- Park Guell has some stunning examples of Gaudi architecture -- I loved the hypostyle "room" with the columns and ceiling mosaics. This is another one where it's good to book ahead, but it's pretty affordable at €7 for a regular ticket; this gets you into the "Monument Zone". We didn't go into the rest of the park which is freely accessible. The gift shop is possibly the most interesting looking gift shop you'll ever see from the outside, but I wouldn't bother spending much time inside. If you're really keen, go to Gaudi Experiencia down the hill -- this has a gift shop with much of the same products, along with a statue of Gaudi where you can #selfie to your heart's content, plus some pretty good aircon (hey, it's hot, I sweat a lot).
For something a bit different -- look out for events on posters, through word of mouth, and googling.
- La Fira del Poblenou (Poblenou Craft Beer Festival) was on that weekend. You paid for a glass, and could then try beers for €2-3. Plus there were street food stalls and music.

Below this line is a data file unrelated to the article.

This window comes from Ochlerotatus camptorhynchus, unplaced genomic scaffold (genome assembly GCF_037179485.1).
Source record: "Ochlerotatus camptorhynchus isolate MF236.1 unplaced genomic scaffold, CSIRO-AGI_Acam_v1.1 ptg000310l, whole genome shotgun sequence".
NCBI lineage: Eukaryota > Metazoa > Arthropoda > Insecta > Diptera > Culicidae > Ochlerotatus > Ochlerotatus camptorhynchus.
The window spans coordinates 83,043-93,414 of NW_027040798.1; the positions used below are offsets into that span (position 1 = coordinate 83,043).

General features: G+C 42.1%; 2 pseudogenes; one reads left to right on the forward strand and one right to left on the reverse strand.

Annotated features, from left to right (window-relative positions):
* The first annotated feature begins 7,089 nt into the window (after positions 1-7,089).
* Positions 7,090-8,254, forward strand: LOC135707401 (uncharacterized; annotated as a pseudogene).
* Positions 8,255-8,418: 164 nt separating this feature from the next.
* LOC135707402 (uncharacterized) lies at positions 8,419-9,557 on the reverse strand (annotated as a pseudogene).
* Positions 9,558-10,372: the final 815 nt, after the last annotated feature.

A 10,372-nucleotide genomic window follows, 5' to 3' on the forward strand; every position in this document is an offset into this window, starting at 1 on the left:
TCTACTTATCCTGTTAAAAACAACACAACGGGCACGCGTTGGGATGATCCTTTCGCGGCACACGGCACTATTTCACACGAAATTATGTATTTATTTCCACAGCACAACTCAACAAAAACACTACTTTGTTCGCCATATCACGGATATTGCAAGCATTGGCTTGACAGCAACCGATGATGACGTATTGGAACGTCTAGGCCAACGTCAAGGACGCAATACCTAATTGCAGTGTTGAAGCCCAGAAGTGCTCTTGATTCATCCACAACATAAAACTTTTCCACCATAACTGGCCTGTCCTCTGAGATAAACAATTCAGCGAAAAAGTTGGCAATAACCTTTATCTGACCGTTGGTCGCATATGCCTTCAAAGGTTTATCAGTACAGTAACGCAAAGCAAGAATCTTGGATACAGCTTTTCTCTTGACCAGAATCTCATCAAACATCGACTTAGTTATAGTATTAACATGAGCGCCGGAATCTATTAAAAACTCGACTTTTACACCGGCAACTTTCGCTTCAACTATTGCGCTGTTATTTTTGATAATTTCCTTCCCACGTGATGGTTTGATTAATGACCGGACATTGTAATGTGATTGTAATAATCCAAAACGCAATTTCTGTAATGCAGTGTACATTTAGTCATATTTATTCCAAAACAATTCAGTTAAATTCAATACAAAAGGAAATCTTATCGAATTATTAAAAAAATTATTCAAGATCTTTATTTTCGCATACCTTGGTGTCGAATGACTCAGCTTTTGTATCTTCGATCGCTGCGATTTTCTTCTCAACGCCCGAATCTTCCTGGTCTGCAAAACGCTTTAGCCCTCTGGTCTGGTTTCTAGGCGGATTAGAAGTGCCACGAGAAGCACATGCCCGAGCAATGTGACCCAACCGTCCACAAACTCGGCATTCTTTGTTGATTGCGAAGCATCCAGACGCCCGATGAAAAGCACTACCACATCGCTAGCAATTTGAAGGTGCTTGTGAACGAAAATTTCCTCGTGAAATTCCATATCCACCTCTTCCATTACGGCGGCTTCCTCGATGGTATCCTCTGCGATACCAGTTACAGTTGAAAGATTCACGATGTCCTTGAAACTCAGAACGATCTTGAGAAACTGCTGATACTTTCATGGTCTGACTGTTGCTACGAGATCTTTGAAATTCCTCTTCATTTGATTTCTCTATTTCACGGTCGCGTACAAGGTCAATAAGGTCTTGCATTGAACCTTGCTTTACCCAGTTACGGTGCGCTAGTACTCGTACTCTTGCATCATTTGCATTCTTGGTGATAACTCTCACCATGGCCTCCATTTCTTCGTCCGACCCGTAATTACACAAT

- The monthly Palo Alto Market features arts and crafts, music, street food, and booze, which all takes place in an abandoned tyre factory turned lush garden and events space.
- Piknik Electronik is one for the electronica fans (and even those who aren't really, like me) and even has a family-friendly picnic area. The heat got to me that day though and I had to leave early :(
Food and drink
My favourites in Poblenou:
- Can Recasens' foyer is filled with racks of wine, hanging cured meats, and boxes spilling over with fresh local produce -- they really take pride in the provenance of their food. Go there for the massive wooden platters of cured meats and cheeses, and the awesome salads.
- El 58, also known by its French name le cinquante-huit, was a recommendation from our host Sandra, and holy crap I'm so grateful. It's popular and you may have to go on the little chalkboard wait list, but it's worth it. They serve tapas with some clever French and Asian twists, along with some great service. The cerviche was a revelation.
- El Tío Che has counters and an internal seating area that opens out onto the cross street. We ate our totally excellent gelato on one of the giant traffic island things all down Rambla Poblenou with seating and space for stalls.
- Can Paixano was another host recommendation, and it seems to be a bit of a Barcelona institution. It's a tiny bar with standing room only, where the team behind the counter serve tourists and locals alike with curt nods and barked orders. Bottles of cava are €5-7, and most of the menu is under a fiver.